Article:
Notes on Edmund Husserl (1859–1938)
Quote from "Phenomenology," The Encyclopedia Britannica (1927)
“So that our last division of the complete phenomenology is thus: eidetic phenomenology, or the universal ontology, for a first philosophy; and second philosophy as the science of the transcendental inter-subjectivity or unversum of fact.
"Thus the antique conception of philosophy as the universal science, philosophy in the Platonic, philosophy in the Cartesian sense, that shall embrace all knowledge, is again justly restored.
"All rational problems, and all those problems, which for one reason or another, have come to be known as ‘philosophical,’ have their place within phenomenology, finding from the ultimate source of transcendental experience or eidetic intuition, their proper function of transcendental human ’living’ form an entire relationship to self.’”
This quotation treats how consciousness grounds itself in its embodied situation to be known through the faculty of intuition—to the things themselves compose the first philosophy. The second philosophy is the measurable, empirical reality spun off the mind delving into its surroundings and subjecting them to criteria that are universally valid and falsifiable by the scientific method. Husserl wants to create a science of all sciences using a phenomenological psychology, actually a philosophy of life in toto. He posits a transcendental ego that perceives, understands, and explains the world on an a prioi basis, that is, knowable without reflection. Certain truths man knows as constituent of social and physical reality, such as the sensation of the unity of time and space, the permanence of being, the imminence of death, the discretionary attitude humans assume toward all things in the world through intersubjectivity, best expressed in language. Language and consciousness define each other. This ego executes empirical readings of the environs of man. Husserl says truths can be known by using the epoche, a suspension of judgment on preconceived ideas that prejudice our having an open outlook toward the world. In his time, Husserl stated that there was a crisis of the European sciences because subject and object exist at two different levels not connected by a common theme. One is the world of appearances; the other is the world of physical reality that is empirically measurable. The other world spins out of our mind with intentionality toward objects to constitute them socially. This division creates a schism in knowledge, one in high culture and the other in “pure” science.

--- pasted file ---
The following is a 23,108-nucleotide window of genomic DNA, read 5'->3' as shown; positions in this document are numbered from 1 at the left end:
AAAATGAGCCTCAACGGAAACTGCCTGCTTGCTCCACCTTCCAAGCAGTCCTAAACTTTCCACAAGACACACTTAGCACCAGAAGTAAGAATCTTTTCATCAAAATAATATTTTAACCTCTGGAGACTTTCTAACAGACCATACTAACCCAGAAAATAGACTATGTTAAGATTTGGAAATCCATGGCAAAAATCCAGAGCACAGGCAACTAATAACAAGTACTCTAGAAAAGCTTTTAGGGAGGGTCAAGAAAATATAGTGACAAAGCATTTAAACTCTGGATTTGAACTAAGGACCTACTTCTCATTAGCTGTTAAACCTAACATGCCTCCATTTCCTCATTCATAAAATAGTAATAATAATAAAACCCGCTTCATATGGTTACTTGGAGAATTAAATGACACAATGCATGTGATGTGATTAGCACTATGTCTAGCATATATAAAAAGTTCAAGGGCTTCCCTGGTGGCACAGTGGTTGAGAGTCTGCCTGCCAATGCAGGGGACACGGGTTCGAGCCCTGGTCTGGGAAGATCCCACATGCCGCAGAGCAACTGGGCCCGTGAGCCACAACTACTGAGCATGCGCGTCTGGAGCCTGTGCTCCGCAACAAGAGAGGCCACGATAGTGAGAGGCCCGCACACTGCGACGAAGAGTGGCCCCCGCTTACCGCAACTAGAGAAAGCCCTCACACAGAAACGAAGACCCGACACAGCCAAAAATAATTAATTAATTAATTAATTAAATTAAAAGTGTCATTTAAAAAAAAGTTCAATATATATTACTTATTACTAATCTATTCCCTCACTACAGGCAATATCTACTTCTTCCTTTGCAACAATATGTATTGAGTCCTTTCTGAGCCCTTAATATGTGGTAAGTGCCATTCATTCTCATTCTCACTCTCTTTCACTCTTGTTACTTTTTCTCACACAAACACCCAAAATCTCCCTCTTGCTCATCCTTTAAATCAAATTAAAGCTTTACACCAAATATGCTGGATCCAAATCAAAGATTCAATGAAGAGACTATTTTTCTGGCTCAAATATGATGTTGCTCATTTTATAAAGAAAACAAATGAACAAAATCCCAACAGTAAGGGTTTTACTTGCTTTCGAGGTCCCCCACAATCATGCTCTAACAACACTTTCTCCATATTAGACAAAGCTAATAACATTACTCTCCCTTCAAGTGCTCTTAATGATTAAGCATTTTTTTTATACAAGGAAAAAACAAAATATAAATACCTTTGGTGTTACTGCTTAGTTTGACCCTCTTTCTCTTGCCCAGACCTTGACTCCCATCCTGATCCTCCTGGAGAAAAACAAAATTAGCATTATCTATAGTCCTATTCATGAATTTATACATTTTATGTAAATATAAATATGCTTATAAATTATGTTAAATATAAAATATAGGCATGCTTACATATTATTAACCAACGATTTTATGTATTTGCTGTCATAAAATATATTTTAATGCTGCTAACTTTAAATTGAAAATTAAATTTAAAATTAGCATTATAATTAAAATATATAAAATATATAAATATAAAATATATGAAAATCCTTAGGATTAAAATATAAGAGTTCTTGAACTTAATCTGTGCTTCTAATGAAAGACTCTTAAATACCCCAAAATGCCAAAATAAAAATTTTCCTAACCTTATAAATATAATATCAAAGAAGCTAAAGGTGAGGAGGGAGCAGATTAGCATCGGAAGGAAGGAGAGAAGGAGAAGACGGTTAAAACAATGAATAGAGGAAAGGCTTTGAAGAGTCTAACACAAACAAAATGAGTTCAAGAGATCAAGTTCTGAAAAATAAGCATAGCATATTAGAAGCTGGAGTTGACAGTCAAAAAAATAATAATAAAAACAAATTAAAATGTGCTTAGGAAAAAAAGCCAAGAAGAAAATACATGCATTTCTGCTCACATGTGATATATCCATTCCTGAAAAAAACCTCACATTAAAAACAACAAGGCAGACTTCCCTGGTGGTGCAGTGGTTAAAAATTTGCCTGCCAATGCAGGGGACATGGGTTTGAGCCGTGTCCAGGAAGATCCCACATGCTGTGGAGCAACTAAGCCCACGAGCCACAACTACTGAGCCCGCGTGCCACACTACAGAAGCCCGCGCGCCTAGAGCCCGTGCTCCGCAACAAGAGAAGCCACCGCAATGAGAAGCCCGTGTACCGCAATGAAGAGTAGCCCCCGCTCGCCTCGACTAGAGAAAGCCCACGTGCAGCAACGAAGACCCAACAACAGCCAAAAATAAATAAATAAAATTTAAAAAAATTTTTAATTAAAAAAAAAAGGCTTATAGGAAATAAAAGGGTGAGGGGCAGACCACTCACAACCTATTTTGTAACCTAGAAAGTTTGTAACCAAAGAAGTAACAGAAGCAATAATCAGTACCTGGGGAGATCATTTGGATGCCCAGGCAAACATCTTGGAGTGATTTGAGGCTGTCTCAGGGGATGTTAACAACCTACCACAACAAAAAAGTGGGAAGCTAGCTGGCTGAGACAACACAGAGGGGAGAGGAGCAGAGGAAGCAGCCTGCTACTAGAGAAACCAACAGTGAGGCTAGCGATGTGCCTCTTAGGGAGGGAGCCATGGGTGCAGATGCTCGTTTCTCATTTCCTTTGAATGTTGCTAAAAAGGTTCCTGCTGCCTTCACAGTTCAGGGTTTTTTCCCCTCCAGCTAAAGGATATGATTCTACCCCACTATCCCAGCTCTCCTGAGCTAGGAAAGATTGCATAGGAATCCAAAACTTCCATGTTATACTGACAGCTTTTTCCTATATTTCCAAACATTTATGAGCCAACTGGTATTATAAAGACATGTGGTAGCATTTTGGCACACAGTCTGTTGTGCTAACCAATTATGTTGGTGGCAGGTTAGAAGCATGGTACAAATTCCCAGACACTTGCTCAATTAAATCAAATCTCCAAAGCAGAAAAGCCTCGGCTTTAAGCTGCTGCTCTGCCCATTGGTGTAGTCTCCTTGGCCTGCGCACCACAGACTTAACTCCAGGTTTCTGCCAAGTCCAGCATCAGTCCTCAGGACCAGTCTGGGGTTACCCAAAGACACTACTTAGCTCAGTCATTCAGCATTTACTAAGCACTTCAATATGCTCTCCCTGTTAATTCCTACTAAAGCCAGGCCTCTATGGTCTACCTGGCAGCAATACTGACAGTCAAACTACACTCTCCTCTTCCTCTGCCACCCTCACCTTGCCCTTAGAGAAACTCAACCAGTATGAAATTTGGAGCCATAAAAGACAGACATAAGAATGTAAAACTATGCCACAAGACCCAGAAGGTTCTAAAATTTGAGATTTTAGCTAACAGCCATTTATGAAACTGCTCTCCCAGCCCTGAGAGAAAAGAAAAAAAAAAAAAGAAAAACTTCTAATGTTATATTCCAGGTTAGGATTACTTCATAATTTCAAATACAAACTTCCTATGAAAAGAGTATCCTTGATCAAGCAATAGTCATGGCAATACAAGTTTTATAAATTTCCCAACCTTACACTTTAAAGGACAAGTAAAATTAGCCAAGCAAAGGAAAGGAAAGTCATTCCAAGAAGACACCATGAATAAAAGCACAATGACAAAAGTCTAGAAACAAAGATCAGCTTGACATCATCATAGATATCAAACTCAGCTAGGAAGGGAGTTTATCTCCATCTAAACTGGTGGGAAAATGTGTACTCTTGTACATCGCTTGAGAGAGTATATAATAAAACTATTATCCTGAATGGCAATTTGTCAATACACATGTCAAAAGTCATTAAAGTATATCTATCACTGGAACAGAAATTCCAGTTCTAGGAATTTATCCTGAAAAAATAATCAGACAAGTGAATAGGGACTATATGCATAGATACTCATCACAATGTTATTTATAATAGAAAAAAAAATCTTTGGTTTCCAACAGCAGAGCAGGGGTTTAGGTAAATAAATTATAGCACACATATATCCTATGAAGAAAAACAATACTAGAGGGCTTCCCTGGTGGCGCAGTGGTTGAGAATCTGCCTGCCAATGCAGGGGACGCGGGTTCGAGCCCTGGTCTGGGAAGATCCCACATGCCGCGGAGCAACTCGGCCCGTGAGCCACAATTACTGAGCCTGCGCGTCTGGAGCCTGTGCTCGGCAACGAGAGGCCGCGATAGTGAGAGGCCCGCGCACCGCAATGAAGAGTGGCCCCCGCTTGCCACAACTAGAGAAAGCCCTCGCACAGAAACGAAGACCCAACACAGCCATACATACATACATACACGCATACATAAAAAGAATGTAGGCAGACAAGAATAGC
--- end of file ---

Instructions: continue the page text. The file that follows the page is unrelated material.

Science degrades personal experience as meaningless and hence dissolves the humanity of culture and its values of beauty, goodness, truth, justice, because they are deemed not amenable to the scientific method; hence, what is human can be deemed trivial and insignificant. Man becomes only an object of study whose spirituality is demeaned. This strikes at his freedom, which is put into the service of the state as political power.
Schindler’s Interpretation of Husserl
What is at stake is culture then subordinate to political interests. This anticipates Hitler and Stalin, whereby everything is administered with the individual redundant in the thingification of personhood. Individuals devolve into a “herd of beasts” where democracy, personhood, and human values are derogated when not in the service of a totalitarian regime. Even in democracies, the preeminence of science has attached itself with its methods to a negation of the person, through the clinical attitude that deprives individuals of their autonomy. A phenomenological psychology is the answer because it unifies knowledge by dissolving the subject/object division through the Transcendental Ego that is a generalized consciousness of the world and all its constituent elements and moments of realization.
Please note that Husserl was Heidegger’s doctoral supervisor; what irony!